Xenoblade Chronicles 3D

Game review by
Chad Sapieha, Common Sense Media
Xenoblade Chronicles 3D Game Poster Image
Role-play with some fantasy violence demands much time.

Parents say

age 2+
Based on 1 review

Kids say

age 2+
Based on 1 review

A lot or a little?

The parents' guide to what's in this game.

Educational Value

Kids can learn about strategy and practice reading in this long, complicated role-playing game. The complex combat system requires players to examine battle situations and analyze foes while considering available abilities and commands to come up with effective plans of attack. They'll also practice reading as they work through frequent tutorials that contain vital explanations and information that must be properly understood to win harder battles. If they choose to play with the sound off -- likely when playing in public spaces -- they'll spend a good deal of time reading dialogue in story sequences, too. Xenoblade Chronicles 3D isn't a button-mashing action game; instead, it makes players spend time absorbing information before thinking and acting in a strategic manner.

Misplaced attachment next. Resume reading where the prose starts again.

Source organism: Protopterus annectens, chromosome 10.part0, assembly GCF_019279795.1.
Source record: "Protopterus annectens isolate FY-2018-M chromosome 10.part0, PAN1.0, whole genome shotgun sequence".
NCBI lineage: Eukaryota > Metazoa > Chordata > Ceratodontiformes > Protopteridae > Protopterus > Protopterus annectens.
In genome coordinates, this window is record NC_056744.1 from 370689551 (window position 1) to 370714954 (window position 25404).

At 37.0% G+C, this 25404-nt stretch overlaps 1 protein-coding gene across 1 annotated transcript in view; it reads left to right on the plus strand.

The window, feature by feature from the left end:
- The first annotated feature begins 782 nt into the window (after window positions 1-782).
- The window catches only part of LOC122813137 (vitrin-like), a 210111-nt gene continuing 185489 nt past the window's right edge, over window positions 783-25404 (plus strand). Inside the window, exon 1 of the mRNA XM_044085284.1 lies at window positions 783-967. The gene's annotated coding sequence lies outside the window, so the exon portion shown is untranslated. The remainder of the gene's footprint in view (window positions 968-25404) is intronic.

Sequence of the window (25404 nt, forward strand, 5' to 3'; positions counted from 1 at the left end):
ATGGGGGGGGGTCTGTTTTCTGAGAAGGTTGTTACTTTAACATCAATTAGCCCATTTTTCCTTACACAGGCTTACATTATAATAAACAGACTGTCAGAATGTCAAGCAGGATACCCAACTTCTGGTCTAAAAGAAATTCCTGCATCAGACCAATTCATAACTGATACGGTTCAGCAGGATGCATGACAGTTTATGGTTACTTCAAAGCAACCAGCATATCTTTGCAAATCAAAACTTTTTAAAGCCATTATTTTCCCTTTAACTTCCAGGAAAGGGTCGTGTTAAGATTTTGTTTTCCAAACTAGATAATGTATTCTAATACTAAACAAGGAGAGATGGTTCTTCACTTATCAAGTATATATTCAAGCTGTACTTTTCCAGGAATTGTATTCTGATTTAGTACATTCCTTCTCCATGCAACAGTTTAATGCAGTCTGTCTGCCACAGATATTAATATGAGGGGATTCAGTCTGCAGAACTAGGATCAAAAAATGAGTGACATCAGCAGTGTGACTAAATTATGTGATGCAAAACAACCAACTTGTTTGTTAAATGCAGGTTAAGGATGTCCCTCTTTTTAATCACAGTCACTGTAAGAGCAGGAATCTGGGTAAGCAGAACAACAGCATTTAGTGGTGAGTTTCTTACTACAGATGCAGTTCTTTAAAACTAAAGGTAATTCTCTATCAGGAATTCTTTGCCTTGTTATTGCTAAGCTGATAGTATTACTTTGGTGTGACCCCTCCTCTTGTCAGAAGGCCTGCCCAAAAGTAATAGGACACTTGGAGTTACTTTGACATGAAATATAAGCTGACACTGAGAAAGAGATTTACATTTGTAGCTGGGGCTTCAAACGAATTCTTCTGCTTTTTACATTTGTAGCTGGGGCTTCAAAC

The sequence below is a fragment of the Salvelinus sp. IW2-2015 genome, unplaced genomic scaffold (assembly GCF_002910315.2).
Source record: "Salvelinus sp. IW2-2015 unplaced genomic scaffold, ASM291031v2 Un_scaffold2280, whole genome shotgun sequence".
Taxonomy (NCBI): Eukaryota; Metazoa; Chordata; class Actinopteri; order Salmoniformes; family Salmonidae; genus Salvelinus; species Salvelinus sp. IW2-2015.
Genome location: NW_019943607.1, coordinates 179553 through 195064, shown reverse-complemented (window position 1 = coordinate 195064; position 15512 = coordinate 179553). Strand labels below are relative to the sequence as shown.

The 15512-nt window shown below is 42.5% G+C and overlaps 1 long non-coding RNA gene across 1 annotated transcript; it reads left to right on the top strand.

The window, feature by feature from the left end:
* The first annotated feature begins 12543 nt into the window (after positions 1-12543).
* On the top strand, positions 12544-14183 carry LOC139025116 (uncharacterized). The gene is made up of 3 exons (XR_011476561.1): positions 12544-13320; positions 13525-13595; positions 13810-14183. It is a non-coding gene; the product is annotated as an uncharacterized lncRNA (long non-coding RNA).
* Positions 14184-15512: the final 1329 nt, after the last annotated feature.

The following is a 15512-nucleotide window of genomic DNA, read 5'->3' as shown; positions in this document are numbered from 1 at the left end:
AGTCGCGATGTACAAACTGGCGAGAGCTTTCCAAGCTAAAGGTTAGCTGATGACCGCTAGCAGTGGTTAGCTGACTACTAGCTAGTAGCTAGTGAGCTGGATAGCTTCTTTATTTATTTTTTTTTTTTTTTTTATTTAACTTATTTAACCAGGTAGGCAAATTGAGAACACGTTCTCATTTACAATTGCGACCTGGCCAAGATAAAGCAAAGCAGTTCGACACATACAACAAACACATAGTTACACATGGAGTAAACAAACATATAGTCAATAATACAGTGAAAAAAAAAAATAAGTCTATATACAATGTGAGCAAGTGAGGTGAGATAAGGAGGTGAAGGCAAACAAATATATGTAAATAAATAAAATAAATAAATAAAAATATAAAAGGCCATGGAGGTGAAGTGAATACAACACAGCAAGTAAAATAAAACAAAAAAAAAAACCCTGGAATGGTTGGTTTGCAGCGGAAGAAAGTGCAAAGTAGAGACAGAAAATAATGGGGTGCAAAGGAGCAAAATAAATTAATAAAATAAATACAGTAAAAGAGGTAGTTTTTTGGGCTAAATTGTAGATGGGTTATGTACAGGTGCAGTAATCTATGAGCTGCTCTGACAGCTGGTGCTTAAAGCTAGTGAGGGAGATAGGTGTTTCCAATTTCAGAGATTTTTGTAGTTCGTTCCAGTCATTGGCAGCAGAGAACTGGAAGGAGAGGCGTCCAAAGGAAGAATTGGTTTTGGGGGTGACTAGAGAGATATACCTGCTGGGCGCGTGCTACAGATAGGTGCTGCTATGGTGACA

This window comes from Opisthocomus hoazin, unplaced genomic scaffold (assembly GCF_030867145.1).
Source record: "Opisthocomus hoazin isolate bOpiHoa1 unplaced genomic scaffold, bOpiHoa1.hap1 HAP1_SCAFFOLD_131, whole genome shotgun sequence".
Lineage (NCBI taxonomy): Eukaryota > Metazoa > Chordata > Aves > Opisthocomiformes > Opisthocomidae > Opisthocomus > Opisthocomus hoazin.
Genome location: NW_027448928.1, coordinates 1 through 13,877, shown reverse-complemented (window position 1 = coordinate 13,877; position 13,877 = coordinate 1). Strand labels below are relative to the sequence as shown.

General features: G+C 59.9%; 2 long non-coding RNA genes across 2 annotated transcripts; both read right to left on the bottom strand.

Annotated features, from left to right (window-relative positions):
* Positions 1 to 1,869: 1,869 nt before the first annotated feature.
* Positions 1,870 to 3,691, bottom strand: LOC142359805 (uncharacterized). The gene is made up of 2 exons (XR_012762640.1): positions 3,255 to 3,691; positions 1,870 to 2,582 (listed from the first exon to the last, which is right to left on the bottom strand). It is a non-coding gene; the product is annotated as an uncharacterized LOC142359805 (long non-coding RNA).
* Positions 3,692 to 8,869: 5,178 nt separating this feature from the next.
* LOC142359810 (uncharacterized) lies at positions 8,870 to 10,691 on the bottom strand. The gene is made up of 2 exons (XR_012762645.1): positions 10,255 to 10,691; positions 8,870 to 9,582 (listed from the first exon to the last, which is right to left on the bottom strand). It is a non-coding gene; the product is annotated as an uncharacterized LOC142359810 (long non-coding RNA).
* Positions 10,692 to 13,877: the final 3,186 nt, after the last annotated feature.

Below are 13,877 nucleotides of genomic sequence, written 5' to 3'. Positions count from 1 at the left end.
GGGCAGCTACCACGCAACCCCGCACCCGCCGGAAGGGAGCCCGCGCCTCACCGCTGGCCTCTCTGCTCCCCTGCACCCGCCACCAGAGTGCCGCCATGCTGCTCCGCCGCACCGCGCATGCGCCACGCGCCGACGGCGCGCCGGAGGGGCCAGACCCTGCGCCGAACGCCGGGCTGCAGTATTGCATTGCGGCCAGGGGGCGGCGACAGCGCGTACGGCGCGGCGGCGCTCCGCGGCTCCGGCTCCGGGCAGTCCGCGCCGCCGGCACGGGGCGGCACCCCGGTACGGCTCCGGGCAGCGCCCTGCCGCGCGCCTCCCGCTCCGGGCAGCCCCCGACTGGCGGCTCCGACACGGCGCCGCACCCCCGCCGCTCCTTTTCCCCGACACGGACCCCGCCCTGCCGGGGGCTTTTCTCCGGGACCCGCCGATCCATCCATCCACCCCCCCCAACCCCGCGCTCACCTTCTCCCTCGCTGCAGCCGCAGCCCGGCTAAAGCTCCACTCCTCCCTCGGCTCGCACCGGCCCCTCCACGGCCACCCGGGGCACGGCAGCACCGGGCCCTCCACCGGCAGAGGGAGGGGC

Positive Messages

Typical fantasy tale puts conflict in context of right, wrong. Themes include friendship, sacrifice, trust.

Positive Role Models & Representations

The protagonists care about, try to protect each other. They engage in combat regularly, seem to take pleasure from it, often joking around as they kill monsters, destroy machines.

Ease of Play

Combat system unusually complex, takes many hours to fully understand, even longer to master. Some long boss fights will take several attempts to successfully complete, even for experienced players. No adjustable difficulty settings to make battles easier.

Violence

Characters fight monsters, robots with swords, magic guns. Enemies, allies stagger, fall when struck. Small sprays of dark red occasionally visible when humans attacked, killed. Cut scenes show humans being crushed, eaten inside metallic pincers, jaws, but without gore.

Sex

Male, female characters sometimes scantily clad. One scene shows much of a man's bottom. 

Language

Mild, infrequent profanity, including "damn." 

Consumerism
Drinking, Drugs & Smoking

A side quest includes a fellow who appears to be drunk, talks about drinking alcohol. 

What parents need to know

Parents need to know that Xenoblade Chronicles 3D is a Nintendo 3DS re-release of a Nintendo Wii game originally released in 2012. The content is nearly identical to the older console game. Players engage in frequent sword and gun battles against monsters and machines. There's no gore and only minimal blood, but some story sequences depict humans being eaten or crushed by large metal creatures. Characters of both genders are depicted wearing skimpy outfits, and in one case a man's buttocks are almost completely exposed. Infrequent profanity includes the word "damn," and one side quest includes what appears to be a drunken man.

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What's it about?